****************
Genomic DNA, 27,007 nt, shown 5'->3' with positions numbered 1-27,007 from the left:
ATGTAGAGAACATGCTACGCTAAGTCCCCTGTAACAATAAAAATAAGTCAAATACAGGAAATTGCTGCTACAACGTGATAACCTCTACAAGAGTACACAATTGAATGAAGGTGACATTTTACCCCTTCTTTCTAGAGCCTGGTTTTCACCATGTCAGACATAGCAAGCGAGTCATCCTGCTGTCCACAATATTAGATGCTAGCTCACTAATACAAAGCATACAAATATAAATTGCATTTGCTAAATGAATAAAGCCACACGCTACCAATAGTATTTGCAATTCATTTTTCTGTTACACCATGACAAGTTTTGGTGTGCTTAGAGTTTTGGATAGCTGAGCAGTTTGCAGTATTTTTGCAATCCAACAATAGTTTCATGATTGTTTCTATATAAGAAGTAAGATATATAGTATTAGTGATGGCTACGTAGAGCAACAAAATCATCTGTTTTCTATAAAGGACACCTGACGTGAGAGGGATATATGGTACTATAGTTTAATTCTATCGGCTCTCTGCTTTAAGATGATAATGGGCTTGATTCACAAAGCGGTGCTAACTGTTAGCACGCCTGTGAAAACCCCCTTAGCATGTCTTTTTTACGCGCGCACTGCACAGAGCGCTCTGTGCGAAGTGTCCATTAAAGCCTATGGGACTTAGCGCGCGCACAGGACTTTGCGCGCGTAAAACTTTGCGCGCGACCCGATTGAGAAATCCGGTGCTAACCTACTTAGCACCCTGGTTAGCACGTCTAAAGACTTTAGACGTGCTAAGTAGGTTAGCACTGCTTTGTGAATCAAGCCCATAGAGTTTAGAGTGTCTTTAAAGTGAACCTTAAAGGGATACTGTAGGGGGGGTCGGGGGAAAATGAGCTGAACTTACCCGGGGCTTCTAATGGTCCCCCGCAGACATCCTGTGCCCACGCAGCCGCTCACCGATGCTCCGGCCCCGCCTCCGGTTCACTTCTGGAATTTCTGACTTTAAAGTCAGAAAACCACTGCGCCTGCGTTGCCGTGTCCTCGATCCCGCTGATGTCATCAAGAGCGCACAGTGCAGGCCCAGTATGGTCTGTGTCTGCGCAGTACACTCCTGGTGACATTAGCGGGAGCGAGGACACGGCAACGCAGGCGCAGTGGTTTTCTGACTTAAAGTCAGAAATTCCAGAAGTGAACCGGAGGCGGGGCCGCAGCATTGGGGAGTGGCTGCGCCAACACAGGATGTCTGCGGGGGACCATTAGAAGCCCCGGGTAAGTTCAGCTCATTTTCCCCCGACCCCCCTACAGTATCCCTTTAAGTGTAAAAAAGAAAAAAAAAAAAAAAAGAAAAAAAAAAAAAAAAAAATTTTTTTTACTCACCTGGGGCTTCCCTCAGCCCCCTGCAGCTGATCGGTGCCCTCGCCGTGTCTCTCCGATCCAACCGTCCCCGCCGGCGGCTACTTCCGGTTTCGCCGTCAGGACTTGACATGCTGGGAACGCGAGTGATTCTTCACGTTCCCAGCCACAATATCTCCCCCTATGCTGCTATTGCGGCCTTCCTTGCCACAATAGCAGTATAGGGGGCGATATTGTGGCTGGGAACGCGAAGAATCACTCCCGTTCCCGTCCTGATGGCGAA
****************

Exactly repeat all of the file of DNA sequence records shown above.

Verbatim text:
Genomic DNA, 27,007 nt, shown 5'->3' with positions numbered 1-27,007 from the left:
ATGTAGAGAACATGCTACGCTAAGTCCCCTGTAACAATAAAAATAAGTCAAATACAGGAAATTGCTGCTACAACGTGATAACCTCTACAAGAGTACACAATTGAATGAAGGTGACATTTTACCCCTTCTTTCTAGAGCCTGGTTTTCACCATGTCAGACATAGCAAGCGAGTCATCCTGCTGTCCACAATATTAGATGCTAGCTCACTAATACAAAGCATACAAATATAAATTGCATTTGCTAAATGAATAAAGCCACACGCTACCAATAGTATTTGCAATTCATTTTTCTGTTACACCATGACAAGTTTTGGTGTGCTTAGAGTTTTGGATAGCTGAGCAGTTTGCAGTATTTTTGCAATCCAACAATAGTTTCATGATTGTTTCTATATAAGAAGTAAGATATATAGTATTAGTGATGGCTACGTAGAGCAACAAAATCATCTGTTTTCTATAAAGGACACCTGACGTGAGAGGGATATATGGTACTATAGTTTAATTCTATCGGCTCTCTGCTTTAAGATGATAATGGGCTTGATTCACAAAGCGGTGCTAACTGTTAGCACGCCTGTGAAAACCCCCTTAGCATGTCTTTTTTACGCGCGCACTGCACAGAGCGCTCTGTGCGAAGTGTCCATTAAAGCCTATGGGACTTAGCGCGCGCACAGGACTTTGCGCGCGTAAAACTTTGCGCGCGACCCGATTGAGAAATCCGGTGCTAACCTACTTAGCACCCTGGTTAGCACGTCTAAAGACTTTAGACGTGCTAAGTAGGTTAGCACTGCTTTGTGAATCAAGCCCATAGAGTTTAGAGTGTCTTTAAAGTGAACCTTAAAGGGATACTGTAGGGGGGGTCGGGGGAAAATGAGCTGAACTTACCCGGGGCTTCTAATGGTCCCCCGCAGACATCCTGTGCCCACGCAGCCGCTCACCGATGCTCCGGCCCCGCCTCCGGTTCACTTCTGGAATTTCTGACTTTAAAGTCAGAAAACCACTGCGCCTGCGTTGCCGTGTCCTCGATCCCGCTGATGTCATCAAGAGCGCACAGTGCAGGCCCAGTATGGTCTGTGTCTGCGCAGTACACTCCTGGTGACATTAGCGGGAGCGAGGACACGGCAACGCAGGCGCAGTGGTTTTCTGACTTAAAGTCAGAAATTCCAGAAGTGAACCGGAGGCGGGGCCGCAGCATTGGGGAGTGGCTGCGCCAACACAGGATGTCTGCGGGGGACCATTAGAAGCCCCGGGTAAGTTCAGCTCATTTTCCCCCGACCCCCCTACAGTATCCCTTTAAGTGTAAAAAAGAAAAAAAAAAAAAAAAGAAAAAAAAAAAAAAAAAAATTTTTTTTACTCACCTGGGGCTTCCCTCAGCCCCCTGCAGCTGATCGGTGCCCTCGCCGTGTCTCTCCGATCCAACCGTCCCCGCCGGCGGCTACTTCCGGTTTCGCCGTCAGGACTTGACATGCTGGGAACGCGAGTGATTCTTCACGTTCCCAGCCACAATATCTCCCCCTATGCTGCTATTGCGGCCTTCCTTGCCACAATAGCAGTATAGGGGGCGATATTGTGGCTGGGAACGCGAAGAATCACTCCCGTTCCCGTCCTGATGGCGAA